A powerful technology that continues to evolve, researchers say, has rekindled interest in liquid biopsies as a way to disrupt tumor progression.
The technology, genetic sequencing, is allowing researchers a closer look at the genetic trail tumors leave in the blood as cancer develops. That capability, as these new “liquid” blood tests work their way into clinics, may further a deeper understanding of how tumors alter their molecular masks to defy treatment. And it may help identify changes that foreshadow early, more treatable, disease.
The tests scour the blood for DNA fragments and other genetic materials that tumors shed as they grow. Some tests measure intact circulating tumor cells; others, circulating DNA alone; and still others look for exosomes, a grab bag of genetic debris that includes DNA, RNA, and metabolites.
Which approach, eventually, may best guide cancer treatment decisions in the future has yet to be determined—one of many unknowns that researchers face as commercial interest in liquid biopsies increases. The India-based consulting firm RNCOS estimates that the market will cross the $1 billion mark by 2020. At least 30 companies are competing for a market foothold.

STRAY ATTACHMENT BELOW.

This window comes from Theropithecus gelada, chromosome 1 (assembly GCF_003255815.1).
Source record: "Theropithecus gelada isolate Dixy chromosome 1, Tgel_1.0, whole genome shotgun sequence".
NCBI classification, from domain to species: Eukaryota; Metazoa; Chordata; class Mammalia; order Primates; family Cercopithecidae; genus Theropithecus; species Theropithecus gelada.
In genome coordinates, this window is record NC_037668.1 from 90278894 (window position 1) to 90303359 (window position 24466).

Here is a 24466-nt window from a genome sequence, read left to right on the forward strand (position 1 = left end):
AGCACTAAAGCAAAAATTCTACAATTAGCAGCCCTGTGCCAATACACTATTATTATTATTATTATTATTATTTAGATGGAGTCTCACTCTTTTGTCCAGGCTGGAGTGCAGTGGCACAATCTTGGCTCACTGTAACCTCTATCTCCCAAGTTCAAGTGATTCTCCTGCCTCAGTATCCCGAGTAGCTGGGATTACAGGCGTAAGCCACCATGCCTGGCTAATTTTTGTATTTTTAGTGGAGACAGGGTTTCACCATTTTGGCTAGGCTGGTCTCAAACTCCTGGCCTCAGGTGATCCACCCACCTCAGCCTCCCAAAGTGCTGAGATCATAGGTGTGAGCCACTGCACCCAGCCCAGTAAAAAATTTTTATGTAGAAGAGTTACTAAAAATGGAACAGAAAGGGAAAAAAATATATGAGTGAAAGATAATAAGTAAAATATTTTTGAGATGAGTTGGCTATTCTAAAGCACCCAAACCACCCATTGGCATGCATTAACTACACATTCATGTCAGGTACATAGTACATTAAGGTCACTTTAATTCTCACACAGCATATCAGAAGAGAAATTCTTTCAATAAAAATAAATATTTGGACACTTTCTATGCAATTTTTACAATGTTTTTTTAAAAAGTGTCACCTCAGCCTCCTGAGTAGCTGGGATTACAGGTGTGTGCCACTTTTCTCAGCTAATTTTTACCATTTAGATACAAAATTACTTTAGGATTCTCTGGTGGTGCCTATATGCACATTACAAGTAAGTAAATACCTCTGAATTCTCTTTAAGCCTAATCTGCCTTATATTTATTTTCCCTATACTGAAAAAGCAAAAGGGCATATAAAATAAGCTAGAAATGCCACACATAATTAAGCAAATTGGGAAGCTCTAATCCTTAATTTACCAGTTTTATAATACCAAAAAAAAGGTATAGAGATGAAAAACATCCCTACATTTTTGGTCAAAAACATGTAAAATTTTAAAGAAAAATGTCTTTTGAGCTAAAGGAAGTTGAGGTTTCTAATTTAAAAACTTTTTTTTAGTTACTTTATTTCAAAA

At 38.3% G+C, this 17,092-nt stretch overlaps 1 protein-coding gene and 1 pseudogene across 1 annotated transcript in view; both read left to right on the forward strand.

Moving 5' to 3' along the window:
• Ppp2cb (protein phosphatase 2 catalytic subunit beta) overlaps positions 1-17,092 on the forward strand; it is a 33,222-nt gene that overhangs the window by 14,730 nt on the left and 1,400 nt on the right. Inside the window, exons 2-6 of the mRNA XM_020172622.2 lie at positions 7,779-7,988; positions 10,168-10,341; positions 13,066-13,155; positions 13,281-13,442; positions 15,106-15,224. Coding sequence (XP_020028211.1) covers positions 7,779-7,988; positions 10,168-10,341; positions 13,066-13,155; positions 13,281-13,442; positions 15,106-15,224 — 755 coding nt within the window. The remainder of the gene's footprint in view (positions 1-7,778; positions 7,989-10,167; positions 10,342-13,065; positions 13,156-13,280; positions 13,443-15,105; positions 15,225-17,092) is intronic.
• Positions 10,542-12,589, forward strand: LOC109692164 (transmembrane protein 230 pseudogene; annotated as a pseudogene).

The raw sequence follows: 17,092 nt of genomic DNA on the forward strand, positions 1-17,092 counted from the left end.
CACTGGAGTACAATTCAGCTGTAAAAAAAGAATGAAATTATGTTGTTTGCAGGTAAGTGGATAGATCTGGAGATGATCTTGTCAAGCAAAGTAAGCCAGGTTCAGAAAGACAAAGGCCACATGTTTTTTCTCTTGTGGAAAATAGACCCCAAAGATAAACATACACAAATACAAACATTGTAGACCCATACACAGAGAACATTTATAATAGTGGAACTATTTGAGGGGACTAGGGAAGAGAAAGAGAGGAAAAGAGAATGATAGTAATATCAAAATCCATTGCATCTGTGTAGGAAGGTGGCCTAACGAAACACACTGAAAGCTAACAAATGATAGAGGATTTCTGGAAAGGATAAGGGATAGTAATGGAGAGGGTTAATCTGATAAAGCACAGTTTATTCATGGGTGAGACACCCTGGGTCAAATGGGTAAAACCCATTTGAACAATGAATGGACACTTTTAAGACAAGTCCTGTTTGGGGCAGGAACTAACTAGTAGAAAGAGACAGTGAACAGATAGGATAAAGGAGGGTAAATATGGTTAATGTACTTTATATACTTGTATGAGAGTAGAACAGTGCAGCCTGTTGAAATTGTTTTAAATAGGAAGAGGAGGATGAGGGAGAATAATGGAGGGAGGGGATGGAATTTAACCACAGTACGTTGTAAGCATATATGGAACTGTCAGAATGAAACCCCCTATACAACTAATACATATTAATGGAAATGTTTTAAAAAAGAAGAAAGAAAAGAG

According to Richard Schilsky, MD, SVP and chief medical officer of the American Society of Clinical Oncology (ASCO), such tests’ great promise is to monitor tumors over the long term as they change genetically to escape detection and develop resistance. “No one is suggesting they should be used yet for early screening or as a diagnostic test. We’re not ready for that type of use,” he said.
Where liquid biopsies will probably carry initial patient benefit, Schilsky and others said, is as a backup or as a possible alternative to surgical tissue biopsies, the standard method doctors use to get information about tumors’ genetic makeup and how best to treat them. But biopsies can be painful, carry considerable cost, and may not be possible, depending on a tumor’s location or a patient’s health. So having a noninvasive and potentially cheaper way to track—and perhaps even diagnose—early cancers with a simple blood test someday has long held appeal. “We need to know if one mutation found by liquid biopsy is representative of the tumor burden. And if you have one mutation, can you base your treatment on that one mutation?”